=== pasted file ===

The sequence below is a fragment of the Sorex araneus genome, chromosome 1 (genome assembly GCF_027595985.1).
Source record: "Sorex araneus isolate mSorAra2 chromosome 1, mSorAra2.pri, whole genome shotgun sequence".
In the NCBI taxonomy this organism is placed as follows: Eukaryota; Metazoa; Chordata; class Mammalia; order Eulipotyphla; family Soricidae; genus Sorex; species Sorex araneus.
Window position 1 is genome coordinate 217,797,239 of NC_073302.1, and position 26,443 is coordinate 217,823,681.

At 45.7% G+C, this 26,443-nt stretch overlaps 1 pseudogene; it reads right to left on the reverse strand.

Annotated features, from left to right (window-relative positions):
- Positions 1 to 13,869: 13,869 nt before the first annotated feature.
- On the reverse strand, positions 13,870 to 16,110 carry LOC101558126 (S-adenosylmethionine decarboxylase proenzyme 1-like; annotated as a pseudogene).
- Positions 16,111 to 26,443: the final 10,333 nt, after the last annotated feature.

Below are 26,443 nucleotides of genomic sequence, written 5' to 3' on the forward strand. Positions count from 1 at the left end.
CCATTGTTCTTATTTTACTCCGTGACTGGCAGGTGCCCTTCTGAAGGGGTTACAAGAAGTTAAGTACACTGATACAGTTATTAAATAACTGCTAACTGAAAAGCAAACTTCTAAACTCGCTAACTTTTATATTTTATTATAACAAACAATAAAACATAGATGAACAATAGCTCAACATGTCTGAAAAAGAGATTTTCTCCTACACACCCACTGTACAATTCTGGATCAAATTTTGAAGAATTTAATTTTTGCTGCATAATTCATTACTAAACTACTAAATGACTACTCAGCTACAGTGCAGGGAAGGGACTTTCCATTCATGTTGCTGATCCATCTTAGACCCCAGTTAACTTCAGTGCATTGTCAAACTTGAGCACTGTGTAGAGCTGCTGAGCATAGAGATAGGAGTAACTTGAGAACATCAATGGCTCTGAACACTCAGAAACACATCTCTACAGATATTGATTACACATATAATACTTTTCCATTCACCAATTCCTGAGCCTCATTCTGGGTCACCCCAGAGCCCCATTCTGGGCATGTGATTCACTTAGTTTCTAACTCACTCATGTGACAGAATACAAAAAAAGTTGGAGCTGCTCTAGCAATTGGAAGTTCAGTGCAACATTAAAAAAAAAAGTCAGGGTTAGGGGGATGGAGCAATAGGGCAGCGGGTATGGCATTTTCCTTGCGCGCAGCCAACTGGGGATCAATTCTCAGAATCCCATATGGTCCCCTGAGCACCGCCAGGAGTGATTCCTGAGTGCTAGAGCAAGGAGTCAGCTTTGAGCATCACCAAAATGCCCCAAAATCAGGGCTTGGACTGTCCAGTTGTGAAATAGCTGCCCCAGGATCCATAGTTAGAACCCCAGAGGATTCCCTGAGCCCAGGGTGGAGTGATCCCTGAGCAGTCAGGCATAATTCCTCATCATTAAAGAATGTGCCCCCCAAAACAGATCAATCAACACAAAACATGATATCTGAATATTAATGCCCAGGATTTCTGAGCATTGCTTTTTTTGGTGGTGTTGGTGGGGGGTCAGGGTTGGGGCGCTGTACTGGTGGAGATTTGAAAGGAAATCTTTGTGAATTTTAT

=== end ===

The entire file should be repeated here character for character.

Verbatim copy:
The sequence below is a fragment of the Sorex araneus genome, chromosome 1 (genome assembly GCF_027595985.1).
Source record: "Sorex araneus isolate mSorAra2 chromosome 1, mSorAra2.pri, whole genome shotgun sequence".
In the NCBI taxonomy this organism is placed as follows: Eukaryota; Metazoa; Chordata; class Mammalia; order Eulipotyphla; family Soricidae; genus Sorex; species Sorex araneus.
Window position 1 is genome coordinate 217,797,239 of NC_073302.1, and position 26,443 is coordinate 217,823,681.

At 45.7% G+C, this 26,443-nt stretch overlaps 1 pseudogene; it reads right to left on the reverse strand.

Annotated features, from left to right (window-relative positions):
- Positions 1 to 13,869: 13,869 nt before the first annotated feature.
- On the reverse strand, positions 13,870 to 16,110 carry LOC101558126 (S-adenosylmethionine decarboxylase proenzyme 1-like; annotated as a pseudogene).
- Positions 16,111 to 26,443: the final 10,333 nt, after the last annotated feature.

Below are 26,443 nucleotides of genomic sequence, written 5' to 3' on the forward strand. Positions count from 1 at the left end.
CCATTGTTCTTATTTTACTCCGTGACTGGCAGGTGCCCTTCTGAAGGGGTTACAAGAAGTTAAGTACACTGATACAGTTATTAAATAACTGCTAACTGAAAAGCAAACTTCTAAACTCGCTAACTTTTATATTTTATTATAACAAACAATAAAACATAGATGAACAATAGCTCAACATGTCTGAAAAAGAGATTTTCTCCTACACACCCACTGTACAATTCTGGATCAAATTTTGAAGAATTTAATTTTTGCTGCATAATTCATTACTAAACTACTAAATGACTACTCAGCTACAGTGCAGGGAAGGGACTTTCCATTCATGTTGCTGATCCATCTTAGACCCCAGTTAACTTCAGTGCATTGTCAAACTTGAGCACTGTGTAGAGCTGCTGAGCATAGAGATAGGAGTAACTTGAGAACATCAATGGCTCTGAACACTCAGAAACACATCTCTACAGATATTGATTACACATATAATACTTTTCCATTCACCAATTCCTGAGCCTCATTCTGGGTCACCCCAGAGCCCCATTCTGGGCATGTGATTCACTTAGTTTCTAACTCACTCATGTGACAGAATACAAAAAAAGTTGGAGCTGCTCTAGCAATTGGAAGTTCAGTGCAACATTAAAAAAAAAAGTCAGGGTTAGGGGGATGGAGCAATAGGGCAGCGGGTATGGCATTTTCCTTGCGCGCAGCCAACTGGGGATCAATTCTCAGAATCCCATATGGTCCCCTGAGCACCGCCAGGAGTGATTCCTGAGTGCTAGAGCAAGGAGTCAGCTTTGAGCATCACCAAAATGCCCCAAAATCAGGGCTTGGACTGTCCAGTTGTGAAATAGCTGCCCCAGGATCCATAGTTAGAACCCCAGAGGATTCCCTGAGCCCAGGGTGGAGTGATCCCTGAGCAGTCAGGCATAATTCCTCATCATTAAAGAATGTGCCCCCCAAAACAGATCAATCAACACAAAACATGATATCTGAATATTAATGCCCAGGATTTCTGAGCATTGCTTTTTTTGGTGGTGTTGGTGGGGGGTCAGGGTTGGGGCGCTGTACTGGTGGAGATTTGAAAGGAAATCTTTGTGAATTTTAT